I have come home to visit. Flown across the continent from the Pacific coast. It is my father’s birthday. Things move a little slower now. The TV on., The news ticker at the bottom of Channel 24 streams constant updates about a city to which I no longer belong. The coffee table spread with homemade pastries—mutaki (baked homemade rolls filled with honey and ground walnuts and dusted with powdered sugar) and hatchapurri (puff pastry stuffed with spoonfuls of feta cheese)—and a steaming, sweet cup of coffee. My mother claims she will no longer be making a thousand salads, even as she is in the midst of making a thousand salads, shredding carrots until her knuckles bleed or maybe it’s just the beet juice that makes the kitchen look like the site of a violent battle. My father sleeping on a chair, a rough woolen blanket covering his lap, making him seem older than he is. His head nods side to side; he ponders something old and unspeakable in his sleep. A large Le Creuset pan (a gift) sits on the stove, simmering a pot of pilaf, saffron-yellow with nuts and dried apricots, covered with a layer of dough. In the cast-iron pan next to it, a pan of cubed lamb cooks gently, on low heat. A blue jay outside makes screeching noises you wouldn’t expect from such a bright and vibrant creature. It flits through the smoke of the samovar, which my father had lit earlier so that it might warm the water for tea. I’d asked him why he uses a samovar when we have a perfectly functioning electric tea kettle but he just shrugged and continued splitting wood with his tiny hatchet, feeding the thin slivers into the mouth of a wide metal pipe. The neighbor’s dog, a Doberman, barks at passersby. I feel a familiar fear grip my insides.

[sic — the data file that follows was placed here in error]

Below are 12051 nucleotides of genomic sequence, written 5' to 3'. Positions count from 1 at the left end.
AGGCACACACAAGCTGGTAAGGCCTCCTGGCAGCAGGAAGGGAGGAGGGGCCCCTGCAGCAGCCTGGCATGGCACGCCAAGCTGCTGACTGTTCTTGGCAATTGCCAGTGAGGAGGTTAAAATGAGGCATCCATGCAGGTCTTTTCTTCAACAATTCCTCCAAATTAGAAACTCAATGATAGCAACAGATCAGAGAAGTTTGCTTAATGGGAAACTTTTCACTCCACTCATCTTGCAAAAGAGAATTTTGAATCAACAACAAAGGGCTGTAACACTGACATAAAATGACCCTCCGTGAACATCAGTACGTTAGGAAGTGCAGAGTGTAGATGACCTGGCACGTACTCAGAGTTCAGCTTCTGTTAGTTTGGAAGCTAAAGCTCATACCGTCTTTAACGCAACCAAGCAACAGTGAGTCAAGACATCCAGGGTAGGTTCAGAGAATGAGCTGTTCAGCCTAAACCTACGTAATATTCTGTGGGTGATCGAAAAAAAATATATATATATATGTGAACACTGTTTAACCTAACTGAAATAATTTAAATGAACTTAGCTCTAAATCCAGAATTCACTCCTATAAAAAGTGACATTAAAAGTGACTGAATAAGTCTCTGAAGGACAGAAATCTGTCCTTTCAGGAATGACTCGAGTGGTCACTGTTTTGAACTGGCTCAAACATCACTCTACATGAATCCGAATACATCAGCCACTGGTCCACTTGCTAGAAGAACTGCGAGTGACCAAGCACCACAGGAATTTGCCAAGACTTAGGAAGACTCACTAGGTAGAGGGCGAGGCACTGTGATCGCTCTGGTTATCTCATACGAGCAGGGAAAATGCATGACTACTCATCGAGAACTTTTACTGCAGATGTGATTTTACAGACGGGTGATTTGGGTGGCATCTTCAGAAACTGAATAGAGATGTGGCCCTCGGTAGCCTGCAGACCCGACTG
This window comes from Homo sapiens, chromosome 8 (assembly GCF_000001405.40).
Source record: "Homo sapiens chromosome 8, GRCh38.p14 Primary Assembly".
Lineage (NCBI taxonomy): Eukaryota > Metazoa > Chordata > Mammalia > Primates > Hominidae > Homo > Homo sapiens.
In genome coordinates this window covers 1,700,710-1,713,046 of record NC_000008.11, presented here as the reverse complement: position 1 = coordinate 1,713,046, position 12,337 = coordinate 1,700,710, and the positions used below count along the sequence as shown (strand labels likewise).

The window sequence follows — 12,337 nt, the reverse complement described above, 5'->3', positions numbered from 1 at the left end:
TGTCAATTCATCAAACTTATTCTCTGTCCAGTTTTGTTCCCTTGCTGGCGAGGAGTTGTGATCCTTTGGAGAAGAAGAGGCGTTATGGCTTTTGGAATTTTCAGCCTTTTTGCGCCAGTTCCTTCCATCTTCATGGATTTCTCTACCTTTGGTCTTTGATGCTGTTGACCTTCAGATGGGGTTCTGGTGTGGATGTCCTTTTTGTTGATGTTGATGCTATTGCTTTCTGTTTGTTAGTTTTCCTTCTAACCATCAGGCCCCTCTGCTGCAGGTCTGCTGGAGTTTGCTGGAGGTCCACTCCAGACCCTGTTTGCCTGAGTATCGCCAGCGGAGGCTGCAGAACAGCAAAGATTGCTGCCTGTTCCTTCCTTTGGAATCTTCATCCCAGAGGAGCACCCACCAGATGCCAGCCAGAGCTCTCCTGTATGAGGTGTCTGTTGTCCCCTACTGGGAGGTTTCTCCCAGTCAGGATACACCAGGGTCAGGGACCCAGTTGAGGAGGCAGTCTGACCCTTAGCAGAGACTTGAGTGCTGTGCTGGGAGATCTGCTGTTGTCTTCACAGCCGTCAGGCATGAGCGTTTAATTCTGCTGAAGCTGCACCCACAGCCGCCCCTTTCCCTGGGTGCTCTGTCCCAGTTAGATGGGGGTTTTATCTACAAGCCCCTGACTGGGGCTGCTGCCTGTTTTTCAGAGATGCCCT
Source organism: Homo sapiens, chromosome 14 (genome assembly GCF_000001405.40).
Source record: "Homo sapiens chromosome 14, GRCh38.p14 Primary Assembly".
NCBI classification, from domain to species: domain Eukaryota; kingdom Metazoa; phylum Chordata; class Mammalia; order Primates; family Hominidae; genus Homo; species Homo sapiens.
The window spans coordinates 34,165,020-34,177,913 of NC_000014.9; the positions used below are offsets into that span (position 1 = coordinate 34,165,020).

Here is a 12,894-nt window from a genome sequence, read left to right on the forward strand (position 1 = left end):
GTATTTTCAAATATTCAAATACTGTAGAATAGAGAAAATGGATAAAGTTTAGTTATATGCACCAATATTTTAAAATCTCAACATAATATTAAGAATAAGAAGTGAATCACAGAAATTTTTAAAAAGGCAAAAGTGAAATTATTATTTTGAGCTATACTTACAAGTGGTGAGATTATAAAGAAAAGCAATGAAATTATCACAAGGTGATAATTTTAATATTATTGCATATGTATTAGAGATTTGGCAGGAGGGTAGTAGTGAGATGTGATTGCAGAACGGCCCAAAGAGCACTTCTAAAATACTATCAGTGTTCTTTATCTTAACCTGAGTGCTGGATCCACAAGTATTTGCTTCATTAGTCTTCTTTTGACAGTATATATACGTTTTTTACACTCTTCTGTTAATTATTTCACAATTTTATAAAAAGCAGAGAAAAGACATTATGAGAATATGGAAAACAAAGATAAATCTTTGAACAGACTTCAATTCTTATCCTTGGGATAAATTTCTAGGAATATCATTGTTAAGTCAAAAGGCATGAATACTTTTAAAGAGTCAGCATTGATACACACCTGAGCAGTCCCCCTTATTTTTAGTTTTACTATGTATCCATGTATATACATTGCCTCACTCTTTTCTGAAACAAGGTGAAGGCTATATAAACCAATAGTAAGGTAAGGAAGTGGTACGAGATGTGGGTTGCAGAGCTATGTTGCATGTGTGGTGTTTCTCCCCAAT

There is a tension in the house, a quiet belief that perhaps this will all be made to disappear, this bounty. It is cooked, then cooked some more. Arranged as if in protest of fear. When the family arrives we will eat. My mother will hover near the table like a hummingbird, spooning salads and pilaf and meat onto plates pushed halfway off the table. A warm basket of bread (covered in tea cloth) will be passed, offhand. My father will sit at the head of the table, one arm draped over the chair back, listening and speaking in spurts. His face will crease and relax. He will tell stories about empty train stations, jokes about East German spies, poems by Pushkin recited from memory. Everyone will listen, their mouths full, their bellies full, their hearts full of past lives, past meals. Loved ones in other cities or dead. Songs sung in foreign suns. The wrinkles in their faces carried from across the Atlantic.


Related Posts

Announcing Apogee Issue 18
Join Apogee! Apply by September 15th
Apogee Journal Awarded the 2022 Whiting Literary Magazine Prize

Leave a Reply